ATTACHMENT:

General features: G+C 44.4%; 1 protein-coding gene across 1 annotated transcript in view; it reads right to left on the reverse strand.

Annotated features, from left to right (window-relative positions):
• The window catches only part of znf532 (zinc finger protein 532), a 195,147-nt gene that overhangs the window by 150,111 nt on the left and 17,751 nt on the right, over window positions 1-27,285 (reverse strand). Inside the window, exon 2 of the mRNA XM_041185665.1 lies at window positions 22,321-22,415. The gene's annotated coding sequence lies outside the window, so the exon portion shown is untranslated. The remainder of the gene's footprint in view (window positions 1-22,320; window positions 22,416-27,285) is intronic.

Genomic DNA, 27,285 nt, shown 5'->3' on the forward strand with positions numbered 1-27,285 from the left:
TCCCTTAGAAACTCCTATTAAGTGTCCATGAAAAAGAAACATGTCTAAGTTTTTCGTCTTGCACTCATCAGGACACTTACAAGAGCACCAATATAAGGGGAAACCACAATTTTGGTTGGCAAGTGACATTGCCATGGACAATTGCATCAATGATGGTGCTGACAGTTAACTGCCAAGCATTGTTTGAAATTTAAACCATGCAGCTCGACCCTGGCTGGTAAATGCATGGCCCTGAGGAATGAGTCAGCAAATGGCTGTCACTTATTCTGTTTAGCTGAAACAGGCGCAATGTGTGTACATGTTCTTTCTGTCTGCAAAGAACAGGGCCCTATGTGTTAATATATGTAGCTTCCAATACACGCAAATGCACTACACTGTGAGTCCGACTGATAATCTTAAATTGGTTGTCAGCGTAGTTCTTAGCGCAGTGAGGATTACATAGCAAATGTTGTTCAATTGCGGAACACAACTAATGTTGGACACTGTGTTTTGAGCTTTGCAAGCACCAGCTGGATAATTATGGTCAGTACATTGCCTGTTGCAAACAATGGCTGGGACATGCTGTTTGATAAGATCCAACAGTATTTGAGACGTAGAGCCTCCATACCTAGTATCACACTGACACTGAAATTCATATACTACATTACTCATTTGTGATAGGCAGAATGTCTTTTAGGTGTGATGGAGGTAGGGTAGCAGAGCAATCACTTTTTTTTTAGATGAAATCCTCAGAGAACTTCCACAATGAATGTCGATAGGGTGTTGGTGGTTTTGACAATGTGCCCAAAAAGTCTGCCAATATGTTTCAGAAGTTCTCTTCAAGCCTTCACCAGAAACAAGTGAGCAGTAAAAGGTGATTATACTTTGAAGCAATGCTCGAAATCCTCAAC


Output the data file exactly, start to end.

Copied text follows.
General features: G+C 44.4%; 1 protein-coding gene across 1 annotated transcript in view; it reads right to left on the reverse strand.

Annotated features, from left to right (window-relative positions):
• The window catches only part of znf532 (zinc finger protein 532), a 195,147-nt gene that overhangs the window by 150,111 nt on the left and 17,751 nt on the right, over window positions 1-27,285 (reverse strand). Inside the window, exon 2 of the mRNA XM_041185665.1 lies at window positions 22,321-22,415. The gene's annotated coding sequence lies outside the window, so the exon portion shown is untranslated. The remainder of the gene's footprint in view (window positions 1-22,320; window positions 22,416-27,285) is intronic.

Genomic DNA, 27,285 nt, shown 5'->3' on the forward strand with positions numbered 1-27,285 from the left:
TCCCTTAGAAACTCCTATTAAGTGTCCATGAAAAAGAAACATGTCTAAGTTTTTCGTCTTGCACTCATCAGGACACTTACAAGAGCACCAATATAAGGGGAAACCACAATTTTGGTTGGCAAGTGACATTGCCATGGACAATTGCATCAATGATGGTGCTGACAGTTAACTGCCAAGCATTGTTTGAAATTTAAACCATGCAGCTCGACCCTGGCTGGTAAATGCATGGCCCTGAGGAATGAGTCAGCAAATGGCTGTCACTTATTCTGTTTAGCTGAAACAGGCGCAATGTGTGTACATGTTCTTTCTGTCTGCAAAGAACAGGGCCCTATGTGTTAATATATGTAGCTTCCAATACACGCAAATGCACTACACTGTGAGTCCGACTGATAATCTTAAATTGGTTGTCAGCGTAGTTCTTAGCGCAGTGAGGATTACATAGCAAATGTTGTTCAATTGCGGAACACAACTAATGTTGGACACTGTGTTTTGAGCTTTGCAAGCACCAGCTGGATAATTATGGTCAGTACATTGCCTGTTGCAAACAATGGCTGGGACATGCTGTTTGATAAGATCCAACAGTATTTGAGACGTAGAGCCTCCATACCTAGTATCACACTGACACTGAAATTCATATACTACATTACTCATTTGTGATAGGCAGAATGTCTTTTAGGTGTGATGGAGGTAGGGTAGCAGAGCAATCACTTTTTTTTTAGATGAAATCCTCAGAGAACTTCCACAATGAATGTCGATAGGGTGTTGGTGGTTTTGACAATGTGCCCAAAAAGTCTGCCAATATGTTTCAGAAGTTCTCTTCAAGCCTTCACCAGAAACAAGTGAGCAGTAAAAGGTGATTATACTTTGAAGCAATGCTCGAAATCCTCAAC